David Hockney, born 1937 is Bradford’s most famous visual artist – and one with a worldwide reputation. In 2011, 1000 artists voted Hockney the most influential artist of all time.
The Bradford-born, stained glass artist and designer, Jude Tarrant, lived close to David Hockney and has a formative childhood memory of him:
My mum had given my old pram (one of the old-style capacious black ones with springs) to David to push his art materials around Bradford so that he could draw and paint local life, such as the queue at the fish and chip shop in Eccleshill, and he became quite a well-known sight with it whilst he was an art student in Bradford. He might even remember this himself, or having to hold the baby (me) whilst mum went to fetch eggs from our chickens, and which we sold by the tray as a boost to our domestic economy.
He was a most distinctive sight in a pin striped suit, dyed blonde hair and big glasses, and as kids I remember my brother and me and some neighbours used to run along behind him pushing the pram of art stuff making the kind of noise that kids do! When I was older my mum used to take me to see all of his exhibitions as they appeared in local galleries in Bradford, and maybe his exhibitions were something of an inspiration in that it was possible to really communicate with art. When I was about 14 and old enough to travel by train on my own I used my pocket money to visit art galleries in cities like Leeds and Manchester, so I was strongly motivated to see art even then, but it never occurred to me then that art could be something that I would be following as a career, but the spark was there and eventually it took alight.
He lived in the Eccleshill area of the city and was awarded a scholarship to Bradford Grammar School (1948 to 1953). When he left school he began his art training at Bradford School of Art (1953-7).
Hockney worked hard at Bradford Art College, although he was a difficult student. He regularly attended extra evening life drawing classes, but resisted the attempt by the College to prepare him for work as a commercial artist – the usual outlet for art school students at that time. Hockney developed his own unique style during this period, but was willing to embrace any techniques he felt would develop his instinctive way of working. “I was a very determined person”, he said. “I was determined to have a proper art school education to learn drawing and painting and I got it…”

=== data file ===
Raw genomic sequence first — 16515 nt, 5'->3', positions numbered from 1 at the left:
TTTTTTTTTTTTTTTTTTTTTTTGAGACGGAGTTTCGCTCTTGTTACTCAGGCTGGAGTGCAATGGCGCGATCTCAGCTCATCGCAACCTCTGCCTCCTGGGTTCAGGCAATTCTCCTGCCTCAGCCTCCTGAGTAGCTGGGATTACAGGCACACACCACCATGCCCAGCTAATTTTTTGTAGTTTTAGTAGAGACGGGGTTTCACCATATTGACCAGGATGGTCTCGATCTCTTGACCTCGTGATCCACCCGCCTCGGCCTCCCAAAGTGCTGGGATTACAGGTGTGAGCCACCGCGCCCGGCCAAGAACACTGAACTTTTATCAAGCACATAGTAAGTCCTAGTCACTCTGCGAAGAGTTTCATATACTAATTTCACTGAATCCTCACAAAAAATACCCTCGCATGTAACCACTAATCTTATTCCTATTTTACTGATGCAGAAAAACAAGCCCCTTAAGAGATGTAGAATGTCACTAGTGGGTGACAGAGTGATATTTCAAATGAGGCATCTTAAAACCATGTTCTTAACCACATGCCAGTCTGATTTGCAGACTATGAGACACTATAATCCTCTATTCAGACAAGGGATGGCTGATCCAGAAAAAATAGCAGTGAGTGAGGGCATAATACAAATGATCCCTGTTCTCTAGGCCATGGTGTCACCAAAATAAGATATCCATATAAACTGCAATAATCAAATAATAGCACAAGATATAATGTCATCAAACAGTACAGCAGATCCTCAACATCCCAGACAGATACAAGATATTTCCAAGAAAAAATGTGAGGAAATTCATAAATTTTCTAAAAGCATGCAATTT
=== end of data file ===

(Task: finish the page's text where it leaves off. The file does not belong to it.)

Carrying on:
He was an acute observation of people and places. Of Bradford he once said, “This big city I live in may be grey and black; a dirty city, but there is magic in it if I look closely.” He drew portraits of the people that interested him or who he loved. His painting, shown here, ‘My Parents’ was voted by 38,000 to be the nation’s favourite.
From 1959 to 1962 he was a student at the Royal College of Art, London and was awarded a gold medal in recognition of his achievements there; he was already receiving commissions and selling work before he graduated.
In 1963 he began to spend more time living in Los Angeles, USA; a move that had a major impact on his style of painting and in particular his now bold use of colour. In 2007 after a period of being based in Bridlington, East Yorkshire, Hockney completed and gave to the Tate his largest ever painting to date ‘Bigger Trees near Warter’ (2007), which toured in 2011 to Cartwright Hall Art Gallery and two other venues in Yorkshire. In 2013 he returned to live in the USA.
He was awarded the Order of Merit in the Queen’s New Year Honours List, 2012, and in 2017 a new gallery was opened at Cartwright Hall, Bradford, to honour Hockney’s work in general, and in particular to highlight his early work, initial art training and family links to the City.